If you have decided that you need a new bank account to use when you start your debt management plan, IVA or bankruptcy you will need to think about a number of things.
These include which bank to choose, the type of account to open, whether to open your account on line or in person in the branch and how and when to start using the account.
To find out more continue reading below…
Which bank to choose?
It is very important to understand that if you need a new account because you are trying to deal with a debt problem, then you must ensure that your new account is opened with a bank where you do not currently owe any money.
Opening your new account with an entirely different bank and banking group will ensure that the banking right of offset rules cannot be used.
The table below gives details about which banks are currently owned by other banks in the UK banking world and where the right of offset rule might therefore still apply. Remember, chose a new bank or banking group that you do not currently owe money to:
|Bank Name||Parent / Owner|
|Halifax||Halifax/Bank of Scotland (Lloyds Banking Group)|
|Bank of Scotland||Halifax/Bank of Scotland (Lloyds Banking Group)|
|Intelligent Finance (IF)||Lloyds Banking Group|
|Lloyds TSB||Lloyds Banking Group|
|Nat West||RBS (Royal Bank of Scotland)|
|Alliance & Leicester||Santander|
Thinking about starting an IVA?
If you are planning to start an Individual Voluntary Arrangement (IVA), then you should not open your new bank account with HSBC, First Direct or Nationwide. For some reason these banks are against giving bank accounts to people who are in IVAs and will close you account if you start an IVA.
What type of account to open?
If you have a good credit rating
If you have a good credit rating, you will normally be able to open a standard current account. This account will come with a debit card any you will normally be offered credit facilities such as an overdraft or credit card. If you are going to start a debt management solution you should decline these offers.
If you have a poor credit rating
If you have a poor credit rating you will need to choose a bank which offers a simple bank account with no credit facilities commonly known as a card cash account.
Most banks now offer card cash accounts (see below). Generally no credit check is carried out and you should be able to open an account in one visit.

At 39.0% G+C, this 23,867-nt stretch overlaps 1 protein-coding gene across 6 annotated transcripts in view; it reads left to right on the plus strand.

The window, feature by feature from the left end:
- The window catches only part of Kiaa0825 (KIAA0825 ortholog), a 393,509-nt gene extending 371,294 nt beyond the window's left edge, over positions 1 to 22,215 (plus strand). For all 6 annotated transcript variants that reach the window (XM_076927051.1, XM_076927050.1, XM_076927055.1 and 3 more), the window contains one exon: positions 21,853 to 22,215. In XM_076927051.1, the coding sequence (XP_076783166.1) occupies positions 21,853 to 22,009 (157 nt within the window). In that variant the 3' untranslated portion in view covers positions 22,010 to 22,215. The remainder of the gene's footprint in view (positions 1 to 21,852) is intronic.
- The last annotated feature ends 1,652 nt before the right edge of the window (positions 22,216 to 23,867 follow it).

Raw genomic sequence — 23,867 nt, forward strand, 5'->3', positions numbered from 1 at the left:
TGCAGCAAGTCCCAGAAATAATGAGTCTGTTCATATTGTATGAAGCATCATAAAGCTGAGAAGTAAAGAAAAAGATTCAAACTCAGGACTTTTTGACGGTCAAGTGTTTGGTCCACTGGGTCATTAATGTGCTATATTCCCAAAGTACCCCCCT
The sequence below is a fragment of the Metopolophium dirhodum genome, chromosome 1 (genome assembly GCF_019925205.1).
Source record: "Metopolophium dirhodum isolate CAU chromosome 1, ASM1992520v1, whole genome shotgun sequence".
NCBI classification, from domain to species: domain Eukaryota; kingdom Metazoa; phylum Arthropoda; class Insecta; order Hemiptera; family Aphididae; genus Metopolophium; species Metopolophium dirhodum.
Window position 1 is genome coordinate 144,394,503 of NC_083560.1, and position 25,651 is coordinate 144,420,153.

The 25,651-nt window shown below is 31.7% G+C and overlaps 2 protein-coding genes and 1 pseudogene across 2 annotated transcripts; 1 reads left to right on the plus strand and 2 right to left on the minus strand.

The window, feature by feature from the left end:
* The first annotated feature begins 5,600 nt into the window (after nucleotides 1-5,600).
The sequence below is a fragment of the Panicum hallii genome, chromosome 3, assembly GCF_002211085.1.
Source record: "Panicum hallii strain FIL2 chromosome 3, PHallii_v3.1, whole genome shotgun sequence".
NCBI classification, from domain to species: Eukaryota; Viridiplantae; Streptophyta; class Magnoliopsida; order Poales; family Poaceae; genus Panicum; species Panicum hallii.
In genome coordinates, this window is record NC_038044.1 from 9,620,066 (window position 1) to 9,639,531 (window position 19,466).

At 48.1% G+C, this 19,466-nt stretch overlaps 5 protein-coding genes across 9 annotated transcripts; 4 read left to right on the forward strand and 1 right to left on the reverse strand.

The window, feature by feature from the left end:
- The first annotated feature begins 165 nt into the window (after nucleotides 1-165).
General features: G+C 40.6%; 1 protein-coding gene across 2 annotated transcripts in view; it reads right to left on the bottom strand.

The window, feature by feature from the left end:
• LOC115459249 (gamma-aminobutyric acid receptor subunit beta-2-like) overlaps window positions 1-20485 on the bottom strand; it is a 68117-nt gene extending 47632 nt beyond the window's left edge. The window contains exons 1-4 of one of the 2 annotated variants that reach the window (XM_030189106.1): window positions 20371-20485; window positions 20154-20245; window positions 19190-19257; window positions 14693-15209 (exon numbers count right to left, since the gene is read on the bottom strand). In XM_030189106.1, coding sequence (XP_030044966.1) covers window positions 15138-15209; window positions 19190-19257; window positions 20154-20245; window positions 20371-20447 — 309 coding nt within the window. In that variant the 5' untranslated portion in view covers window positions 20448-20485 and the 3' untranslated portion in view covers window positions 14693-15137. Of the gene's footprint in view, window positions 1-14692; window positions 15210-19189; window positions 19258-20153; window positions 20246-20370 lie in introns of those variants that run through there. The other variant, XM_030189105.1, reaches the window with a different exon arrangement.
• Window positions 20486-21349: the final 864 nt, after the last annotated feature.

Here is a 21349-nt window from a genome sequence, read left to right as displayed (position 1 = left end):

In the past, the main problem with a card cash account was that it did not come with a debit card. However this problem has largely now been resolved as many banks now offer their card cash accounts with a debit card which comes as standard.
The banks on the list below provide card cash accounts and should be able to help you:
Barclays – Cash card account
Co-Op – Cash Minder Account
Clydesdale – Ready cash account
Santander – Instant Plus Account
Halifax/BoS – Easy cash Account
Lloyds – Card cash account
NatWest – Step Account
RBS – Key Account
Open the account online or in branch?
Once you have chosen the bank where you want to open a new account and the type of account you want, you can normally apply on line or go into a local branch in person. You will be asked to complete an application form and then the bank will carry out a credit check on you. As long as you match the bank’s required criteria, they will open your account. It is likely that you will be automatically receive a cheque book and debit card.
If you believe that you have a poor credit history and require a card cash account, then it is normally better to go into a bank in person and explain that you want to open a new simple bank account because you believe you have a poor credit rating. You should specifically ask for a simple card cash account with no lending facilities.
The one exception to this is the Co-Op Cash Minder account which can be opened simply over the telephone.
How and when to start using your new account
Once your new bank account is open, you should start to use it straight away.
You should make sure you speak to your employer and give them your new bank account number so that your wages will start being paid into the new account. You should also change your bank details with any other people who pay money directly into your account such as child benefit, tax credits and any other benefit payments.
It is possible that your employer will not be able to stop your next wage payment from being paid into your old account. If this is the case do not panic. Once the money is paid into your old account, simply draw this out (in cash if necessary) and pay it into your new account.
Draw out exactly the same amount as was paid in by your employer even if this means going into your overdraft facility.
Remember that you also need to make sure that any direct debits you have set up for the living expenses payments that you must continue to pay are set up from your new account.